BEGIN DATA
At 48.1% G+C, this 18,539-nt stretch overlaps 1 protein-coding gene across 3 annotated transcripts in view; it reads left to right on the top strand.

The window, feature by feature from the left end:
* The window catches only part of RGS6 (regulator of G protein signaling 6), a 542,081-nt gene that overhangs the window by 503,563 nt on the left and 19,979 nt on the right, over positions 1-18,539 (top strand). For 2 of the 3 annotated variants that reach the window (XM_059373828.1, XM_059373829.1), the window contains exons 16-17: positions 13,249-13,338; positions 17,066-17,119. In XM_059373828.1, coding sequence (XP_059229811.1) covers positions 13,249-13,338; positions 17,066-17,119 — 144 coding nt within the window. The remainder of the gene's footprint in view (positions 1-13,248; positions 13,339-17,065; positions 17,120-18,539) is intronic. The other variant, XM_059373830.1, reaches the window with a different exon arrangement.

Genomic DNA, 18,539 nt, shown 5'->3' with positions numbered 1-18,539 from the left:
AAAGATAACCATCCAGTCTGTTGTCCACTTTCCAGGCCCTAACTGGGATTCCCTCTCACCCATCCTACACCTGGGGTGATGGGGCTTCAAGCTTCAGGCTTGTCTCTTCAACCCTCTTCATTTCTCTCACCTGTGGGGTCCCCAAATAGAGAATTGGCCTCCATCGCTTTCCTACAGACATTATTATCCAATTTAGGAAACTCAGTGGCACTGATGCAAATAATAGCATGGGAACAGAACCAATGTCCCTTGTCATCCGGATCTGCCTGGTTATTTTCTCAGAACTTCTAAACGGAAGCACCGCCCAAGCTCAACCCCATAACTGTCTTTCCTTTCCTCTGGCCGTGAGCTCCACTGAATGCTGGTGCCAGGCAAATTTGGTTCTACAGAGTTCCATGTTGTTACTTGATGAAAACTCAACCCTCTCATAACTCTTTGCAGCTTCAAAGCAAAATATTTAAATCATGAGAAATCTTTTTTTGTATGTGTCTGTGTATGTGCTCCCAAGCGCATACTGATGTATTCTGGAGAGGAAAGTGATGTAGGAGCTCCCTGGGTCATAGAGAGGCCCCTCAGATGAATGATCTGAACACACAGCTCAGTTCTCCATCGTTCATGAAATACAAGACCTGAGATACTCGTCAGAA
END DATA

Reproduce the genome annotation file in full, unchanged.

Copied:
At 48.1% G+C, this 18,539-nt stretch overlaps 1 protein-coding gene across 3 annotated transcripts in view; it reads left to right on the top strand.

The window, feature by feature from the left end:
* The window catches only part of RGS6 (regulator of G protein signaling 6), a 542,081-nt gene that overhangs the window by 503,563 nt on the left and 19,979 nt on the right, over positions 1-18,539 (top strand). For 2 of the 3 annotated variants that reach the window (XM_059373828.1, XM_059373829.1), the window contains exons 16-17: positions 13,249-13,338; positions 17,066-17,119. In XM_059373828.1, coding sequence (XP_059229811.1) covers positions 13,249-13,338; positions 17,066-17,119 — 144 coding nt within the window. The remainder of the gene's footprint in view (positions 1-13,248; positions 13,339-17,065; positions 17,120-18,539) is intronic. The other variant, XM_059373830.1, reaches the window with a different exon arrangement.

Genomic DNA, 18,539 nt, shown 5'->3' with positions numbered 1-18,539 from the left:
AAAGATAACCATCCAGTCTGTTGTCCACTTTCCAGGCCCTAACTGGGATTCCCTCTCACCCATCCTACACCTGGGGTGATGGGGCTTCAAGCTTCAGGCTTGTCTCTTCAACCCTCTTCATTTCTCTCACCTGTGGGGTCCCCAAATAGAGAATTGGCCTCCATCGCTTTCCTACAGACATTATTATCCAATTTAGGAAACTCAGTGGCACTGATGCAAATAATAGCATGGGAACAGAACCAATGTCCCTTGTCATCCGGATCTGCCTGGTTATTTTCTCAGAACTTCTAAACGGAAGCACCGCCCAAGCTCAACCCCATAACTGTCTTTCCTTTCCTCTGGCCGTGAGCTCCACTGAATGCTGGTGCCAGGCAAATTTGGTTCTACAGAGTTCCATGTTGTTACTTGATGAAAACTCAACCCTCTCATAACTCTTTGCAGCTTCAAAGCAAAATATTTAAATCATGAGAAATCTTTTTTTGTATGTGTCTGTGTATGTGCTCCCAAGCGCATACTGATGTATTCTGGAGAGGAAAGTGATGTAGGAGCTCCCTGGGTCATAGAGAGGCCCCTCAGATGAATGATCTGAACACACAGCTCAGTTCTCCATCGTTCATGAAATACAAGACCTGAGATACTCGTCAGAA